The government of Kenya has declared a sudden national holiday on November 13th in order to promote a day of planting trees across the country. This is a part of their ambitious goal to plant 15 billion trees by the year 2032.
The Minister of Interior, Kithure Kindiki, revealed the statement through an official notification shared on social media.
According to Kindiki, the government has announced a unique break on Monday, November 13th, 2023. During this time, citizens are encouraged to plant trees as a way to show their love for their country and support the efforts to combat the destructive impacts of climate change.
The current forest coverage in Kenya is approximately 7%, but the government has allocated over $80 million (£65 million) in the current financial year to raise it to over 10%.
Trees hold onto carbon, which is a significant contributor to the rise in global temperatures. However, the opposite is true for deforestation. It speeds up the process of climate change by stopping plants from absorbing carbon through photosynthesis. In addition, deforestation is often accompanied by burning, which releases large quantities of carbon dioxide.
The Horn of Africa, specifically Kenya, is experiencing increasingly severe droughts due to the climate crisis. For five consecutive seasons, rainfall has been inadequate.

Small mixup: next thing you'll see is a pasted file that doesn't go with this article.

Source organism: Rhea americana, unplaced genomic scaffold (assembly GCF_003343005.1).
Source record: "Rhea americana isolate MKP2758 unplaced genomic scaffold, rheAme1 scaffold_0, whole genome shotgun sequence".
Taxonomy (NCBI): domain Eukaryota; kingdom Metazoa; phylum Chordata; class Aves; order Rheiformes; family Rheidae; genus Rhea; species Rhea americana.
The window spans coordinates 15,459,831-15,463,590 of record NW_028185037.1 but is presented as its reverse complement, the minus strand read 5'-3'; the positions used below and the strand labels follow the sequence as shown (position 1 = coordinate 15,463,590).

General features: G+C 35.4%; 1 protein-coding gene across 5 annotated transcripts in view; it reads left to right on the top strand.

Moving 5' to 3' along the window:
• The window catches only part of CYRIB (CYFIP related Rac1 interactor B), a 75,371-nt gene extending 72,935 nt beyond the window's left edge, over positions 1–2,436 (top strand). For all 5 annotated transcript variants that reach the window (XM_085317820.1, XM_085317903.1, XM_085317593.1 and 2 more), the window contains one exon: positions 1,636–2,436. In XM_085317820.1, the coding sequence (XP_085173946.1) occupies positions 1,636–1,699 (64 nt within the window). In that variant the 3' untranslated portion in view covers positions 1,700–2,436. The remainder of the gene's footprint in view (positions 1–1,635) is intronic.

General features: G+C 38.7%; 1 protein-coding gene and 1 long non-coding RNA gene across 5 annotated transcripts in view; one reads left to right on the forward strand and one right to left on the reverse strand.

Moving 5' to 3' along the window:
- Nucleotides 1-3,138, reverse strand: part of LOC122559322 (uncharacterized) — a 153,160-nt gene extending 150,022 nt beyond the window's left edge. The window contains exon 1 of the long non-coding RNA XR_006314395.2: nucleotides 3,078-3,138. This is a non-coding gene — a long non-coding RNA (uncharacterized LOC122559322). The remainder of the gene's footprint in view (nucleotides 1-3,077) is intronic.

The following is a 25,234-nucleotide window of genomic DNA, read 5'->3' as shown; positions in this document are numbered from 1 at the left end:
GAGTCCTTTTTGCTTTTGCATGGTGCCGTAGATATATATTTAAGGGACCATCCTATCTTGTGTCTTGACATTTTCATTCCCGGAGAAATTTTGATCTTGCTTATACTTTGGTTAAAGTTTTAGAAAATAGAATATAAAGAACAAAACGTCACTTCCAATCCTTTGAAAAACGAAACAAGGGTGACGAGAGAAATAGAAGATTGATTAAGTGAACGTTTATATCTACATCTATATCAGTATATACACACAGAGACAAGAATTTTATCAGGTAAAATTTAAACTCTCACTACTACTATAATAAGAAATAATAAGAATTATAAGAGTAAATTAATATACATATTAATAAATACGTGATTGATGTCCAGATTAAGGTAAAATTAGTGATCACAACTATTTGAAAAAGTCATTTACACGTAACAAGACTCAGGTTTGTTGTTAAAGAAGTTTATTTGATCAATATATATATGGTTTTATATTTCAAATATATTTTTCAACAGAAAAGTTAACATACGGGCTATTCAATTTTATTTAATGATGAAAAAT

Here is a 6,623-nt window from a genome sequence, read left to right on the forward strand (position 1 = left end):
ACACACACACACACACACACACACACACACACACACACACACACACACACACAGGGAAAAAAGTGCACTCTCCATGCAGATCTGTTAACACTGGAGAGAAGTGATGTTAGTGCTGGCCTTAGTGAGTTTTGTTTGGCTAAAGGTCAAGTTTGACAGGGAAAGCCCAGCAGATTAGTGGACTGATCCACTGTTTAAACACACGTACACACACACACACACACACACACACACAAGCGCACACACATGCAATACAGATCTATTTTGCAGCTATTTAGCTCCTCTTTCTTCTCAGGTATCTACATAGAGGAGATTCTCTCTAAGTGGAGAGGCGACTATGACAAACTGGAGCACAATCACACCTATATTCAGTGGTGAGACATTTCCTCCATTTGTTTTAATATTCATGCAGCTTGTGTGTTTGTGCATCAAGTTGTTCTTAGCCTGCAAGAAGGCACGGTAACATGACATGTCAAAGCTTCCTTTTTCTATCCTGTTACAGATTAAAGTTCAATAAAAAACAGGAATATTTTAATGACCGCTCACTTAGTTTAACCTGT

The Ministry of Environment, Climate Change, and Forestry in Kenya has announced plans to supply tree seedlings as a demonstration of the government’s dedication to meeting our obligations for climate action.
The environment minister, Roselinda Soipan Tuya, stated that this is a time for the people of Kenya to come together and unite in protecting our environment. It is a day for each of us to make a small but meaningful contribution, like a hummingbird, to combat the crisis of climate change.
Since becoming president in September 2022, William Ruto has placed a strong emphasis on the national landscape and ecosystem restoration program. His initiatives have received commendation from King Charles III, who recently visited Kenya for the first time since becoming king in the previous year.
During a state banquet, he expressed his admiration for your goal of planting 15 billion trees, stating that despite having planted trees for most of his life, he believed your efforts surpassed his own.
During his time in the country, Charles planted a tree at the State House in Nairobi and also at the Karura forest, known for its connection to the late environmentalist and Nobel laureate Wangari Maathai.